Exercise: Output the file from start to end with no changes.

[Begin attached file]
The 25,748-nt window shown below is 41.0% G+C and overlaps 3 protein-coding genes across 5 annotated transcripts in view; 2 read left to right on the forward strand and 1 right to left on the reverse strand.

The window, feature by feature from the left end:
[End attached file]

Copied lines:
The 25,748-nt window shown below is 41.0% G+C and overlaps 3 protein-coding genes across 5 annotated transcripts in view; 2 read left to right on the forward strand and 1 right to left on the reverse strand.

The window, feature by feature from the left end: